A caring touch through the years-A A +A
Sunday, August 24, 2014
NOW. Alegrado wants the resort to be still around for the next generation.
AMUMA is the Cebuano word for pampering, for nurture, for caring. And amuma is what the resort Bluewater Maribago offers, on top of a fantastic beach front and comfortable rooms and good food.
Arcadio “Dodong” Alegrado recalls that the resort was not what he envisioned over 25 years ago when he built a beach house on a 100-square-meter beach front lot. The idea was to have a place with fresh air and sparkling blue waters as a getaway from the dust and chemical smells of the family furniture factory, Alenter.
Friends and business associates learned about this haven and soon the beach house became too small for family and guests. The place had to expand. Fortunately, there were 12 neighboring subdivided titled lots belonging to 12 siblings. After one sibling sold his share, the others slowly followed. And so Maribago Bluewater was born on July 19, 1989. Alegrado said he was able to raise funds to set up the resort by offering time-sharing: for 25 years, the share holder could use the resort facilities for a set number of days. At that time, there were 20 rooms in native style huts on a two-hectare lot. Today, the resort is all of seven hectares with 160 rooms, rooms that are larger with a lot more space for toilet and bath than the original 20.
As Bluewater Maribago grew, the brand expanded itself at first to Sumilon Island, off Oslob in south Cebu, and then to Bluewater in Panglao, Bohol, both bearing the signature amuma touch of the mother resort.
Alegrado retired from active management of his business enterprises (which include the Almont hotels in Butuan City) when he turned 65 and turned over the managerial job to the child “inclined to wards business as a profession,” Julie, who is married to Vic Vergara.
At the silver anniversary celebration of the resort, the emcee talked about the Bluewater brand as going global. Julie says not now, though there have been offers to put up the resort in some Asean country. The problem, she says, is really the lack of manpower. Pirating of personnel is prevalent in the industry, which is why, as part of the company’s corporate social responsibility, she is putting up the Bluewater Academy, a Tesda-accredited school for the “not so privileged” high school graduates willing to undergo six months skills training with free board and lodging.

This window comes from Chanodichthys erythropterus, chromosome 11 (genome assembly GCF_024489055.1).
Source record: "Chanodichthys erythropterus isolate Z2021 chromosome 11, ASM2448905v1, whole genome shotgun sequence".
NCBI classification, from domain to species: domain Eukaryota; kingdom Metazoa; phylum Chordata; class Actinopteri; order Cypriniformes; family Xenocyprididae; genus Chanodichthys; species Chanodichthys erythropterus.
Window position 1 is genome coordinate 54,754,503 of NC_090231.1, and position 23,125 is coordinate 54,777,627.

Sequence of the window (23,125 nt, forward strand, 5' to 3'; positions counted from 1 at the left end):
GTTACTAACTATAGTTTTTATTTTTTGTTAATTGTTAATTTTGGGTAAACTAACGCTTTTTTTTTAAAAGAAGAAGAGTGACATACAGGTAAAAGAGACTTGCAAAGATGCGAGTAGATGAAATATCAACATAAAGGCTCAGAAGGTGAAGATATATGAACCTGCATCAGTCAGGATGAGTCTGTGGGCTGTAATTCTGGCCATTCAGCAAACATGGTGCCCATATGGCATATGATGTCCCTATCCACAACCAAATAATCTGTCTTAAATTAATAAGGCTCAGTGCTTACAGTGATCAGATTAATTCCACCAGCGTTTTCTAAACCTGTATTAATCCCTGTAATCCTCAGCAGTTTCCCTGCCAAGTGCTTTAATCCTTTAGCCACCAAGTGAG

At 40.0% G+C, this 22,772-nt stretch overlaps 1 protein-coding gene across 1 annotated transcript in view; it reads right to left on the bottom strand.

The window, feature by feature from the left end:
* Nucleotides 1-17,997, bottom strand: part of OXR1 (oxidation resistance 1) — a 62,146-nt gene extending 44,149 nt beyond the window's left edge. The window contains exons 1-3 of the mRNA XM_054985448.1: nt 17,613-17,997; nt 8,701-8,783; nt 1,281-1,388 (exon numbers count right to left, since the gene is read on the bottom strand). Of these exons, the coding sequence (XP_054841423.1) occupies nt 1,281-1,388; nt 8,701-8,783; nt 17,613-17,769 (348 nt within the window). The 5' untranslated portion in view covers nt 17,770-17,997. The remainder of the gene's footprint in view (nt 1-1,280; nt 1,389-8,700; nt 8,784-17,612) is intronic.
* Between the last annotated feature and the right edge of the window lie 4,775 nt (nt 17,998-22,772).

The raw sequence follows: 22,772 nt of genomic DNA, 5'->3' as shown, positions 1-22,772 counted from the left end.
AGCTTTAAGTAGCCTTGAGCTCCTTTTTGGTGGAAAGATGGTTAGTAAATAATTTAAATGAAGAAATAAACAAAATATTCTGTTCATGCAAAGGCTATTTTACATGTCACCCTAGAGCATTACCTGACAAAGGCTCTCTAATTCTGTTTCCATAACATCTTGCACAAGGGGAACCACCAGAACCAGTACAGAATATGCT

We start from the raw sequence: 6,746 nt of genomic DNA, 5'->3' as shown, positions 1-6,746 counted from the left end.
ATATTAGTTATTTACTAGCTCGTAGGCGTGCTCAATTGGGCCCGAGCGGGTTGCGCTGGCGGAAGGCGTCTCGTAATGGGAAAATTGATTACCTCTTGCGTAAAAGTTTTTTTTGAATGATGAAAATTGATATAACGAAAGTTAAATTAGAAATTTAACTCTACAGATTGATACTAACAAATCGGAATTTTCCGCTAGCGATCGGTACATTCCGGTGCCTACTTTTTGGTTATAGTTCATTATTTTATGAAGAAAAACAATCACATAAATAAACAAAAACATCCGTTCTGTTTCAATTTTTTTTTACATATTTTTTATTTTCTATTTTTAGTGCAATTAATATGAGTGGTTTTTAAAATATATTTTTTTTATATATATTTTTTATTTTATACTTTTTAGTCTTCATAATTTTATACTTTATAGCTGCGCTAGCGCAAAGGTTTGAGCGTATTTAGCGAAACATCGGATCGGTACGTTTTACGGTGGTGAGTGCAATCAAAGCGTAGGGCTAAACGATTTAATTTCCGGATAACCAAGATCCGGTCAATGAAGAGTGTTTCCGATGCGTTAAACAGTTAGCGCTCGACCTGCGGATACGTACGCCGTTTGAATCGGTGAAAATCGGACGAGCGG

The school, within Bluewater Maribago, which started this August, focuses on values and skills on waiting, bartending, housekeeping, kitchen and front office work. After two years, the school will add supervisory skills and after another two years, managerial skills. For the first batch, Julie says she has 25 scholars, all of whom she has personally visited in their homes. She says expanding abroad may have to be for the next generation as right now, she is still planning for Bluewater in Palawan and perhaps in Siquijor.
While she’s busy managing the resort, her father is busy insuring that the resort will still be around for the next generations. He has been attending seminars on how to keep family businesses intact, is doing a constitution and by-laws for the family-owned corporations, and is seeing to it that the third generation would be sent to the best schools to prepare them for taking over the business. Expect then the Bluewater amuma touch to still be around in the next 25, 50,100 years, not just in the Philippines but also perhaps abroad!
Published in the Sun.Star Cebu newspaper on August 25, 2014.